Counter-Espionage Law: Do GMP inspectors no longer go to China?

As we reported at the end of last year, China has revised its counter-espionage law. Compared to the previous version, the new version expands the government's powers to combat espionage and emphasises the role of the public in this task. In theory, activities carried out as part of an audit or inspection can now also be punishable by law. Espionage suspects may be prevented from leaving China by order of the national security authorities at provincial level or higher. This provision also applies to foreigners.

Now, following the German Medicines Manufacturers Association (Bundesverband der Arzneimittel-Hersteller, BAH), the Handelsblatt (a German business and financial newspaper) has also taken up the matter. The article "Antibiotics: Pharmaceutical inspectors no longer dare to visit China" ("Antibiotika: Pharma-Inspekteure trauen sich nicht mehr nach China"), Handelsblatt, 10 April 2024, reports on the potential impact of the stricter security laws in China on inspections and audits by German authorities and pharmaceutical companies. These laws, in particular the anti-espionage law, are quite vaguely worded, meaning that any information gathering could potentially be criminalised, causing uncertainty among foreign companies. In particular, this may affect inspection and audit activities in China. And inspections and audits that are not carried out could further exacerbate bottlenecks in the supply of medicines in the EU.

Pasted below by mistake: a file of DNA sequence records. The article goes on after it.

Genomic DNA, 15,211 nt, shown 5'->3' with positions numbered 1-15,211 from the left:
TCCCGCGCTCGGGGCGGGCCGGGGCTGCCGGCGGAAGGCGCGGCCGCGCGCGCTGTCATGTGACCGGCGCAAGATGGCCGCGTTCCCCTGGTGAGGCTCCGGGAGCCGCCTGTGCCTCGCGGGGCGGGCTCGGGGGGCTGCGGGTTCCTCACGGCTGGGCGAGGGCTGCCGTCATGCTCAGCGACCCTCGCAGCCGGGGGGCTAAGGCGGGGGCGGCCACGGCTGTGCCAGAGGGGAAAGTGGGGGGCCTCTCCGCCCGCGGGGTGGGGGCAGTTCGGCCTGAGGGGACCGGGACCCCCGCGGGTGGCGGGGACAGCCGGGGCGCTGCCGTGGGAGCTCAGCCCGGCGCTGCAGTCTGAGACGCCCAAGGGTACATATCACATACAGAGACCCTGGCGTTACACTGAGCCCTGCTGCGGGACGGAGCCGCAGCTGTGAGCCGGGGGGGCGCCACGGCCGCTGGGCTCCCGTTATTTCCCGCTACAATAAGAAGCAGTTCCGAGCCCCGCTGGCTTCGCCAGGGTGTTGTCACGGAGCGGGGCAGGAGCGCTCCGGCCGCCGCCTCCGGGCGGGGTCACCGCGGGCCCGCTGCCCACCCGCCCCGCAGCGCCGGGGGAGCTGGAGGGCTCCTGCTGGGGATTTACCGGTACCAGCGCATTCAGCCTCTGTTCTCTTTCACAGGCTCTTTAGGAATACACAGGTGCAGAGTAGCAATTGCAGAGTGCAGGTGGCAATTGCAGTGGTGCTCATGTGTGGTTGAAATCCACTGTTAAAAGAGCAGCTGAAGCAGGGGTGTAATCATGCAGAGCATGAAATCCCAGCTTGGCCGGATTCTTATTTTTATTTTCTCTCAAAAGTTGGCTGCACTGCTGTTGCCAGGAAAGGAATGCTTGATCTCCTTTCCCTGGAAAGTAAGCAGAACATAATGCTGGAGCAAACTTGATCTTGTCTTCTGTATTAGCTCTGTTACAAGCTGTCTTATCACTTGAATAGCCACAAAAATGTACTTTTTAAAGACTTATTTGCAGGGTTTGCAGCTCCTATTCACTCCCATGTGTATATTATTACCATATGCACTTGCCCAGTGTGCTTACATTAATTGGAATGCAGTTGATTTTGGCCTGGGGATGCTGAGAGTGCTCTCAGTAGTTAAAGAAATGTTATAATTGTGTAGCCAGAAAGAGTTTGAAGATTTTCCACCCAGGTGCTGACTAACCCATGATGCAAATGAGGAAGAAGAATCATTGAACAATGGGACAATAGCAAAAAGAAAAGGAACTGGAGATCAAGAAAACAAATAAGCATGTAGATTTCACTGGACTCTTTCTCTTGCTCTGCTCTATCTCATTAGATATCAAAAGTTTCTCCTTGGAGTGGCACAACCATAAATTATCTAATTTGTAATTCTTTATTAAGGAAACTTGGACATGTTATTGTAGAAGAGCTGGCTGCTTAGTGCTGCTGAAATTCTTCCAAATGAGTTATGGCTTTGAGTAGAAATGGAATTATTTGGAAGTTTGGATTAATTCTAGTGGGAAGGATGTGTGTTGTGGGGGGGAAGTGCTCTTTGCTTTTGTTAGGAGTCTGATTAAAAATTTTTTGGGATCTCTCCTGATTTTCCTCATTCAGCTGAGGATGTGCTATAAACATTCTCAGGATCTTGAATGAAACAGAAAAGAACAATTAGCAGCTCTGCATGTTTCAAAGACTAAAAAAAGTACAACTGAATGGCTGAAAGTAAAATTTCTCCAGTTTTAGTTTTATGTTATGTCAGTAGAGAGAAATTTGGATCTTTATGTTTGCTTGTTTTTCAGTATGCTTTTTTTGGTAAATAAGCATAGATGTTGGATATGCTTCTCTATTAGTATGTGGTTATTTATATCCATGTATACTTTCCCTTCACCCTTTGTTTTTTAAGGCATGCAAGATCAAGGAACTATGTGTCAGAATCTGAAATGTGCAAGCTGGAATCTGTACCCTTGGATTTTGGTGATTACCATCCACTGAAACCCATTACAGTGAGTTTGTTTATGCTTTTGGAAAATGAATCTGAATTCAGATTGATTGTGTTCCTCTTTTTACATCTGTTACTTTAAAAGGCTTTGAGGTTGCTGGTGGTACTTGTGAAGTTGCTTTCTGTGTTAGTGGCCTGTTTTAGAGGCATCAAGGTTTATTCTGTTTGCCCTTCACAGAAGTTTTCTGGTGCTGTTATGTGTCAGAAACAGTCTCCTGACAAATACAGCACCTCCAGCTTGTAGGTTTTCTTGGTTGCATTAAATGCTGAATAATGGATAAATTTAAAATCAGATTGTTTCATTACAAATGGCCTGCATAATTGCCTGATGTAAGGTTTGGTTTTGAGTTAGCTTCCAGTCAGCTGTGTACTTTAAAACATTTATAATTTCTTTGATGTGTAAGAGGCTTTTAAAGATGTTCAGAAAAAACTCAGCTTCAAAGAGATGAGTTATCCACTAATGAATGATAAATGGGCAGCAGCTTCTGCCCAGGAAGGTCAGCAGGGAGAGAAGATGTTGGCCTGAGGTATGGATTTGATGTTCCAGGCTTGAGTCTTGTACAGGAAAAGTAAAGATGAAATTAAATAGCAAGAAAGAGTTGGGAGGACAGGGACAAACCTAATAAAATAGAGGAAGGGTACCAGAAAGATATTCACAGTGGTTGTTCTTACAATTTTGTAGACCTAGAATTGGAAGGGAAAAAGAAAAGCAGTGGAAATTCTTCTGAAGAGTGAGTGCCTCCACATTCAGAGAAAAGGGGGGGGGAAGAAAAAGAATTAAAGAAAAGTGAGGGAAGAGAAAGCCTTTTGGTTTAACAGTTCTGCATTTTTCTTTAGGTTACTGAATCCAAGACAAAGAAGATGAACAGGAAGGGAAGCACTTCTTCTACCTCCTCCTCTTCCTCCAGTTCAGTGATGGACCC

According to research by Handelsblatt, German GMP inspectors, who normally inspect production facilities on site in China and then issue GMP certificates, have already partially suspended their activities due to fears of problems.

The German Medicines Manufacturers Association (BAH) has appealed to Federal Chancellor Olaf Scholz to address the problem during his visit to China and find a solution. One possible solution could be a "Letter of Intent" in which the Chinese government clarifies that the data collected during GMP-inspections does not fall under the anti-espionage law.

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